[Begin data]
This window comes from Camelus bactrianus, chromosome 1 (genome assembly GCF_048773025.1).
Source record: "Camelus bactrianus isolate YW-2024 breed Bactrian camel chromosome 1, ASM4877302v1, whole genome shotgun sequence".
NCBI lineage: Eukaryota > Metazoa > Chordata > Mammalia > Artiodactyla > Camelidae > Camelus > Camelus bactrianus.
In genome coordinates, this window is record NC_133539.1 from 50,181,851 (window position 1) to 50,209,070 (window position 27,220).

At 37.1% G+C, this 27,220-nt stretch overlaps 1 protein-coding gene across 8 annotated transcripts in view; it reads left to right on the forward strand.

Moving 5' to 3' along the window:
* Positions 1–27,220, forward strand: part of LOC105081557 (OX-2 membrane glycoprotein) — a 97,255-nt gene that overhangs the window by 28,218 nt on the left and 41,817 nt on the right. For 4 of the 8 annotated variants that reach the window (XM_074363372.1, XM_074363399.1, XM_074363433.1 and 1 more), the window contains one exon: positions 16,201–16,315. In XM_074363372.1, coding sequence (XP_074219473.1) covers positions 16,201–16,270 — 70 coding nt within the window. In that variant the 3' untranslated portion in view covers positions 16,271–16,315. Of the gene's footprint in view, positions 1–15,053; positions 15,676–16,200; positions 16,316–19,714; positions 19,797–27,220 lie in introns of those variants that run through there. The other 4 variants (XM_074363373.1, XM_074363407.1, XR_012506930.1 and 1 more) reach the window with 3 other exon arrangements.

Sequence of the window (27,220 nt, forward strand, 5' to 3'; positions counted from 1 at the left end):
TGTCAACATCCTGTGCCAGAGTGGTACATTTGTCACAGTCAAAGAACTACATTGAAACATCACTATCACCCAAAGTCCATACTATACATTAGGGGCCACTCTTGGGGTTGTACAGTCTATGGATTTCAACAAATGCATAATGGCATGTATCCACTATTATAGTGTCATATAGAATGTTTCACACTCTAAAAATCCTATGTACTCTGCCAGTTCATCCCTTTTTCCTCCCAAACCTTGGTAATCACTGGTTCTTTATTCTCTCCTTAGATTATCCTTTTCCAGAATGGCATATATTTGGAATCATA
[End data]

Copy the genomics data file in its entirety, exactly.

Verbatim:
This window comes from Camelus bactrianus, chromosome 1 (genome assembly GCF_048773025.1).
Source record: "Camelus bactrianus isolate YW-2024 breed Bactrian camel chromosome 1, ASM4877302v1, whole genome shotgun sequence".
NCBI lineage: Eukaryota > Metazoa > Chordata > Mammalia > Artiodactyla > Camelidae > Camelus > Camelus bactrianus.
In genome coordinates, this window is record NC_133539.1 from 50,181,851 (window position 1) to 50,209,070 (window position 27,220).

At 37.1% G+C, this 27,220-nt stretch overlaps 1 protein-coding gene across 8 annotated transcripts in view; it reads left to right on the forward strand.

Moving 5' to 3' along the window:
* Positions 1–27,220, forward strand: part of LOC105081557 (OX-2 membrane glycoprotein) — a 97,255-nt gene that overhangs the window by 28,218 nt on the left and 41,817 nt on the right. For 4 of the 8 annotated variants that reach the window (XM_074363372.1, XM_074363399.1, XM_074363433.1 and 1 more), the window contains one exon: positions 16,201–16,315. In XM_074363372.1, coding sequence (XP_074219473.1) covers positions 16,201–16,270 — 70 coding nt within the window. In that variant the 3' untranslated portion in view covers positions 16,271–16,315. Of the gene's footprint in view, positions 1–15,053; positions 15,676–16,200; positions 16,316–19,714; positions 19,797–27,220 lie in introns of those variants that run through there. The other 4 variants (XM_074363373.1, XM_074363407.1, XR_012506930.1 and 1 more) reach the window with 3 other exon arrangements.

Sequence of the window (27,220 nt, forward strand, 5' to 3'; positions counted from 1 at the left end):
TGTCAACATCCTGTGCCAGAGTGGTACATTTGTCACAGTCAAAGAACTACATTGAAACATCACTATCACCCAAAGTCCATACTATACATTAGGGGCCACTCTTGGGGTTGTACAGTCTATGGATTTCAACAAATGCATAATGGCATGTATCCACTATTATAGTGTCATATAGAATGTTTCACACTCTAAAAATCCTATGTACTCTGCCAGTTCATCCCTTTTTCCTCCCAAACCTTGGTAATCACTGGTTCTTTATTCTCTCCTTAGATTATCCTTTTCCAGAATGGCATATATTTGGAATCATA